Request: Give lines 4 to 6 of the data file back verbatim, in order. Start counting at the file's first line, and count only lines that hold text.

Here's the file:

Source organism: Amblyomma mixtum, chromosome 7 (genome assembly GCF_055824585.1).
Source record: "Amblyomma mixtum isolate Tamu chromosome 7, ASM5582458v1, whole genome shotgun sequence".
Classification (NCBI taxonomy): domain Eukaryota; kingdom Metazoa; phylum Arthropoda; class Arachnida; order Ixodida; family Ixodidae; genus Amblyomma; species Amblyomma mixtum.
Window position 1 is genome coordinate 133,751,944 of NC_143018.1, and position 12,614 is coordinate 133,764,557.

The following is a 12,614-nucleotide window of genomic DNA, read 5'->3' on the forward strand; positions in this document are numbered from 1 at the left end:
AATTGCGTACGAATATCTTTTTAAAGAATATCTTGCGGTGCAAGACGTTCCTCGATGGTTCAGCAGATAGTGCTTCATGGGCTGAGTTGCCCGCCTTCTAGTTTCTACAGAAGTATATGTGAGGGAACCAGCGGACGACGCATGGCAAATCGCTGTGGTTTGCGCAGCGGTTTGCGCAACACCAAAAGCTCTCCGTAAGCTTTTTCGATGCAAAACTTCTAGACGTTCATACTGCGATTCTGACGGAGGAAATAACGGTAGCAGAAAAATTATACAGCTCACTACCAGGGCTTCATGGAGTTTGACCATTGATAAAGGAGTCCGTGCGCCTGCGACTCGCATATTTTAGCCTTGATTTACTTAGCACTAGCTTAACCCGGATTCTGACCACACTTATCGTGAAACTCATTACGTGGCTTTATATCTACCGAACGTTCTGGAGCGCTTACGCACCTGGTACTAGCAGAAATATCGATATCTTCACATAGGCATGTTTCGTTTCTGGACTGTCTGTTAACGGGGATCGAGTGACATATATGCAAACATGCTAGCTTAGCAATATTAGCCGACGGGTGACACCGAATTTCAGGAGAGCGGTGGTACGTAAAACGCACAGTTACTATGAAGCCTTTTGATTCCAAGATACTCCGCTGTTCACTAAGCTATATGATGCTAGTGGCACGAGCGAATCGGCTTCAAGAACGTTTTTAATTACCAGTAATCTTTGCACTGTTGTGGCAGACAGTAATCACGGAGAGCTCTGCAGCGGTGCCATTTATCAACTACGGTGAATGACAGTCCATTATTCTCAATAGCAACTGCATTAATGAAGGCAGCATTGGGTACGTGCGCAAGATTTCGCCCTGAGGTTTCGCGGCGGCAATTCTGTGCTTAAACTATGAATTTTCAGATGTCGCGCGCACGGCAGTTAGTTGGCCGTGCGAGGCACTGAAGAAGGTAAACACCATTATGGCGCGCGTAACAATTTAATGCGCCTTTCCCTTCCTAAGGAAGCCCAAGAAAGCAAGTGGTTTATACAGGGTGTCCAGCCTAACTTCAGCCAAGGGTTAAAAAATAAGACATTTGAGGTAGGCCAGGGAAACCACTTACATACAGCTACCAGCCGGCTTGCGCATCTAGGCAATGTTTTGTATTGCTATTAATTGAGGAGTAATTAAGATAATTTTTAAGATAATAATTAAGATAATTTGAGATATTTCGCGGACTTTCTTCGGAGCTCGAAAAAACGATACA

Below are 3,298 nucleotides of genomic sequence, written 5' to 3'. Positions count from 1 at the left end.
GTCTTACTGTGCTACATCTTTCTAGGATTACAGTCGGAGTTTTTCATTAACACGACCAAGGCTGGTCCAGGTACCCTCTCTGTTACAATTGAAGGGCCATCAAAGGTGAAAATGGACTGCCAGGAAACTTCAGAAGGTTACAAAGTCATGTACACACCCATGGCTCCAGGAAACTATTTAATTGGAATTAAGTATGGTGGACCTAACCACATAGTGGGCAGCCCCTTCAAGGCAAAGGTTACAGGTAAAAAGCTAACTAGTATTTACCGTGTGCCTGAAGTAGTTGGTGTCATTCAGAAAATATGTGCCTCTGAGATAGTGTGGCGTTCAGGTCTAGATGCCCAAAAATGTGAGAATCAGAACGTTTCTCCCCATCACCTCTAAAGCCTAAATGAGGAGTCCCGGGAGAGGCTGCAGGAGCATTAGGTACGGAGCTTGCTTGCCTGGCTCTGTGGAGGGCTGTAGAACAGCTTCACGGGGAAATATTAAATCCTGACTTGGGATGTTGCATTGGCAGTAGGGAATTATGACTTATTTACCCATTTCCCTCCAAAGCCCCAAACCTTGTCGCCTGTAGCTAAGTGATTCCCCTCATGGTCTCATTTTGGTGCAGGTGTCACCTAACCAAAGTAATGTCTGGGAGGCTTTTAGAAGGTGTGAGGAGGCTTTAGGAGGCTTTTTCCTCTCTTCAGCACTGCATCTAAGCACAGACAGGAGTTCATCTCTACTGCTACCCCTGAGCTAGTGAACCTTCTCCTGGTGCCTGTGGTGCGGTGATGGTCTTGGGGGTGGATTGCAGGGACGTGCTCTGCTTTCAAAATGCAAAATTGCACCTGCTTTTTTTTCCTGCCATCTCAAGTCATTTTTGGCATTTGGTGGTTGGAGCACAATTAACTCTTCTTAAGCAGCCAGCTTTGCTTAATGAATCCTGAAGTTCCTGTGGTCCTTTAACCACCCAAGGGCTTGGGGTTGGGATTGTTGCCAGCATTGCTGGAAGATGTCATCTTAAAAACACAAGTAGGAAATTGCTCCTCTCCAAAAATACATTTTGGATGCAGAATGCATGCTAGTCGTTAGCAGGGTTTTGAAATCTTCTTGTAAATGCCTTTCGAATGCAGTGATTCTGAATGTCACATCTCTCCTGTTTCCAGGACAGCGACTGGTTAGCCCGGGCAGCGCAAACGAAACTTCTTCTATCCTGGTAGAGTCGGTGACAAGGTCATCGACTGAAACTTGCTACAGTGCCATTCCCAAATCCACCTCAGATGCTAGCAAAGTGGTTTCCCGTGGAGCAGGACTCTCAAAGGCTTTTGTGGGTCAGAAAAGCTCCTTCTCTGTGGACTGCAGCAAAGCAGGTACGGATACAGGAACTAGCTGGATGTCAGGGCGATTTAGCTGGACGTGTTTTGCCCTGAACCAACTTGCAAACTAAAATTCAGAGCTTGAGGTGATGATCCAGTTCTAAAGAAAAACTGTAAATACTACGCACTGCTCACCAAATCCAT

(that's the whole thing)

Window position 1 is genome coordinate 133,751,944 of NC_143018.1, and position 12,614 is coordinate 133,764,557.

The following is a 12,614-nucleotide window of genomic DNA, read 5'->3' on the forward strand; positions in this document are numbered from 1 at the left end:
AATTGCGTACGAATATCTTTTTAAAGAATATCTTGCGGTGCAAGACGTTCCTCGATGGTTCAGCAGATAGTGCTTCATGGGCTGAGTTGCCCGCCTTCTAGTTTCTACAGAAGTATATGTGAGGGAACCAGCGGACGACGCATGGCAAATCGCTGTGGTTTGCGCAGCGGTTTGCGCAACACCAAAAGCTCTCCGTAAGCTTTTTCGATGCAAAACTTCTAGACGTTCATACTGCGATTCTGACGGAGGAAATAACGGTAGCAGAAAAATTATACAGCTCACTACCAGGGCTTCATGGAGTTTGACCATTGATAAAGGAGTCCGTGCGCCTGCGACTCGCATATTTTAGCCTTGATTTACTTAGCACTAGCTTAACCCGGATTCTGACCACACTTATCGTGAAACTCATTACGTGGCTTTATATCTACCGAACGTTCTGGAGCGCTTACGCACCTGGTACTAGCAGAAATATCGATATCTTCACATAGGCATGTTTCGTTTCTGGACTGTCTGTTAACGGGGATCGAGTGACATATATGCAAACATGCTAGCTTAGCAATATTAGCCGACGGGTGACACCGAATTTCAGGAGAGCGGTGGTACGTAAAACGCACAGTTACTATGAAGCCTTTTGATTCCAAGATACTCCGCTGTTCACTAAGCTATATGATGCTAGTGGCACGAGCGAATCGGCTTCAAGAACGTTTTTAATTACCAGTAATCTTTGCACTGTTGTGGCAGACAGTAATCACGGAGAGCTCTGCAGCGGTGCCATTTATCAACTACGGTGAATGACAGTCCATTATTCTCAATAGCAACTGCATTAATGAAGGCAGCATTGGGTACGTGCGCAAGATTTCGCCCTGAGGTTTCGCGGCGGCAATTCTGTGCTTAAACTATGAATTTTCAGATGTCGCGCGCACGGCAGTTAGTTGGCCGTGCGAGGCACTGAAGAAGGTAAACACCATTATGGCGCGCGTAACAATTTAATGCGCCTTTCCCTTCCTAAGGAAGCCCAAGAAAGCAAGTGGTTTATACAGGGTGTCCAGCCTAACTTCAGCCAAGGGTTAAAAAATAAGACATTTGAGGTAGGCCAGGGAAACCACTTACATACAGCTACCAGCCGGCTTGCGCATCTAGGCAATGTTTTGTATTGCTATTAATTGAGGAGTAATTAAGATAATTTTTAAGATAATAATTAAGATAATTTGAGATATTTCGCGGACTTTCTTCGGAGCTCGAAAAAACGATACA